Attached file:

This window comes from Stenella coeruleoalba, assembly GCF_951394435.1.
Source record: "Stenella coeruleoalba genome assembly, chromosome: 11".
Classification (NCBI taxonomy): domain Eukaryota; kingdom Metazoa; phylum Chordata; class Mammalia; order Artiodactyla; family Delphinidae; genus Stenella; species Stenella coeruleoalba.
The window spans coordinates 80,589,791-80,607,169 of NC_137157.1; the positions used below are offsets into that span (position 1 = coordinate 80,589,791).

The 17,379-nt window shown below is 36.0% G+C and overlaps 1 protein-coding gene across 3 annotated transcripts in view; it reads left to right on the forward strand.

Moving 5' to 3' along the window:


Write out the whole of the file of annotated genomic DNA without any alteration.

This window comes from Stenella coeruleoalba, assembly GCF_951394435.1.
Source record: "Stenella coeruleoalba genome assembly, chromosome: 11".
Classification (NCBI taxonomy): domain Eukaryota; kingdom Metazoa; phylum Chordata; class Mammalia; order Artiodactyla; family Delphinidae; genus Stenella; species Stenella coeruleoalba.
The window spans coordinates 80,589,791-80,607,169 of NC_137157.1; the positions used below are offsets into that span (position 1 = coordinate 80,589,791).

The 17,379-nt window shown below is 36.0% G+C and overlaps 1 protein-coding gene across 3 annotated transcripts in view; it reads left to right on the forward strand.

Moving 5' to 3' along the window: